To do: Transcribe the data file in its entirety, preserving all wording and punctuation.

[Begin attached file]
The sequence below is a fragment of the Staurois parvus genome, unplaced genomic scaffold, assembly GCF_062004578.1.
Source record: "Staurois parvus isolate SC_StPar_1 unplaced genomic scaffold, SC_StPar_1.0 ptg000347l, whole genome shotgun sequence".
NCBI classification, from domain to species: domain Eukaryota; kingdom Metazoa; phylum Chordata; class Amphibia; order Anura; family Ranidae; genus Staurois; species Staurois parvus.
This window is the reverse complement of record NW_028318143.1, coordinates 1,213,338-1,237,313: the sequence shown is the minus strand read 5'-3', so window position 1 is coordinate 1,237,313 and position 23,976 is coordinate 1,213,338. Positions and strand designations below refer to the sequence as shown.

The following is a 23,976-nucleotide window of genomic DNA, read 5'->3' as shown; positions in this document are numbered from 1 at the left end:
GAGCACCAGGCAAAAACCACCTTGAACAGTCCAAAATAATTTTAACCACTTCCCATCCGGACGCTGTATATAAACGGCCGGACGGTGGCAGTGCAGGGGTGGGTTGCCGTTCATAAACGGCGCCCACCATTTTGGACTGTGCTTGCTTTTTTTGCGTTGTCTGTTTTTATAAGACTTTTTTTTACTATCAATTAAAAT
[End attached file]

The sequence below is a fragment of the Staurois parvus genome, unplaced genomic scaffold, assembly GCF_062004578.1.
Source record: "Staurois parvus isolate SC_StPar_1 unplaced genomic scaffold, SC_StPar_1.0 ptg000347l, whole genome shotgun sequence".
NCBI classification, from domain to species: domain Eukaryota; kingdom Metazoa; phylum Chordata; class Amphibia; order Anura; family Ranidae; genus Staurois; species Staurois parvus.
This window is the reverse complement of record NW_028318143.1, coordinates 1,213,338-1,237,313: the sequence shown is the minus strand read 5'-3', so window position 1 is coordinate 1,237,313 and position 23,976 is coordinate 1,213,338. Positions and strand designations below refer to the sequence as shown.

The following is a 23,976-nucleotide window of genomic DNA, read 5'->3' as shown; positions in this document are numbered from 1 at the left end:
GAGCACCAGGCAAAAACCACCTTGAACAGTCCAAAATAATTTTAACCACTTCCCATCCGGACGCTGTATATAAACGGCCGGACGGTGGCAGTGCAGGGGTGGGTTGCCGTTCATAAACGGCGCCCACCATTTTGGACTGTGCTTGCTTTTTTTGCGTTGTCTGTTTTTATAAGACTTTTTTTTACTATCAATTAAAAT